Advanced necrotizing enterocolitis part 1: mortality

Eur J Pediatr Surg. 2012 Feb;22(1):8-12. doi: 10.1055/s-0032-1306263. Epub 2012 Mar 20.


Aim of the study: The aim of this study was to investigate the factors associated with mortality in infants referred for the surgical treatment of advanced necrotizing enterocolitis (NEC).

Methods: Retrospective review of all infants with confirmed (Bell stage II or III) NEC treated in our unit during the past 8 years (January 2002 to December 2010). Data for survivors and nonsurvivors were compared using Mann-Whitney test and Fisher's exact test and are reported as median (range).

Results: Of the 205 infants with NEC, 35 (17%) were medically managed; 170 (83%) had surgery; 66 (32%) infants died; all had received surgery. Survivors and nonsurvivors were comparable for gestational age, birth weight, and gender distribution. Overall mortality was 32%, the highest mortality was in infants with pan-intestinal disease (86%) but remained significant in those with less severe disease (multifocal 39%; focal disease 21%). The commonest cause of mortality was multiple organ dysfunction syndrome and nearly half of the nonsurvivors had care withdrawn.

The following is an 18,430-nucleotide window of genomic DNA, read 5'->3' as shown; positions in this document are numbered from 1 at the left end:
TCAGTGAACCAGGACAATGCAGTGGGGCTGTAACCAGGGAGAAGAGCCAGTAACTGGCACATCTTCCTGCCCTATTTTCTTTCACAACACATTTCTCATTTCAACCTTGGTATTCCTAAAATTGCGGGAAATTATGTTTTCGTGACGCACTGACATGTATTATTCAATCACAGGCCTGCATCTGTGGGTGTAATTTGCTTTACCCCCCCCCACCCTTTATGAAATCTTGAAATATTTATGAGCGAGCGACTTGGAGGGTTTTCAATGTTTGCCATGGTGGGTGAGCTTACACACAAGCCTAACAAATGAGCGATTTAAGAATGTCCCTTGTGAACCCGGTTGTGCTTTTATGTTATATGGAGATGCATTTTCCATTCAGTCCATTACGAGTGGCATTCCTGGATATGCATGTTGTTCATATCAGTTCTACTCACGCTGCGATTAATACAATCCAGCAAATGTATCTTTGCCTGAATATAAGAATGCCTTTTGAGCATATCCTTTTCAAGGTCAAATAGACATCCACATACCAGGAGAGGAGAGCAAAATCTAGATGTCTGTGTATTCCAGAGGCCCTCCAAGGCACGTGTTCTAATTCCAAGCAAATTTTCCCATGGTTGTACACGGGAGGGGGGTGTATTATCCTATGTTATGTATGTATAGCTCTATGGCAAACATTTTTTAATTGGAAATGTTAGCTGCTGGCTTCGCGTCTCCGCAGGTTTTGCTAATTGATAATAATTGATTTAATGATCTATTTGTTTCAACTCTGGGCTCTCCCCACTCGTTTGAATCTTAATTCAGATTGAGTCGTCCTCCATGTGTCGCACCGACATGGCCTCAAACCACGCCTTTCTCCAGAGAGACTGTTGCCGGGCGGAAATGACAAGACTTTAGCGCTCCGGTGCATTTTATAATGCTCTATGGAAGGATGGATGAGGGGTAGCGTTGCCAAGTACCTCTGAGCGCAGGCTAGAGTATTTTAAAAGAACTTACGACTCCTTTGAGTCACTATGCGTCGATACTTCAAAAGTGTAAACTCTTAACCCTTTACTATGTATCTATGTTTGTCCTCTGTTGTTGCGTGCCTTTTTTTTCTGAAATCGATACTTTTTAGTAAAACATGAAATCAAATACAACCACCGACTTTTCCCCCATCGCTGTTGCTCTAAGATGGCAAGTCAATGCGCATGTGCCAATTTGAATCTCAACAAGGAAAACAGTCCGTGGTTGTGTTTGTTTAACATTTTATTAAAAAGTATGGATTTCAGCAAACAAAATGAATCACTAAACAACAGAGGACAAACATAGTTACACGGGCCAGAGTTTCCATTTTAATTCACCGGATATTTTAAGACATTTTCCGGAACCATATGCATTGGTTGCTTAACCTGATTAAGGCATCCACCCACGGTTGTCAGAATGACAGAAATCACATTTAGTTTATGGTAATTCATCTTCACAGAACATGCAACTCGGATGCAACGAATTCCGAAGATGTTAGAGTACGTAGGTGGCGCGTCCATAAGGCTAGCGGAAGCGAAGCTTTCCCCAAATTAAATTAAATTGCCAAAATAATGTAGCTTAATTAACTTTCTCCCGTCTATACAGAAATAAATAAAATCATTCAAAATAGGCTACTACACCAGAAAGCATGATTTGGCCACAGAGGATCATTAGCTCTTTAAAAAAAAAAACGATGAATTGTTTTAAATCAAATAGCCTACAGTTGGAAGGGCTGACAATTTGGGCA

Conclusion: Despite improvement in neonatal care, overall mortality (32%) for advanced NEC has not changed in 10 years. Mortality is significant even with minimal bowel involvement.

MeSH terms

  • Causality
  • Cause of Death
  • Enterocolitis, Necrotizing / mortality*
  • Enterocolitis, Necrotizing / surgery
  • Female
  • Humans
  • Infant
  • Infant, Newborn
  • Male
  • Multiple Organ Failure / mortality*
  • Regression Analysis
  • Retrospective Studies
  • Survival Rate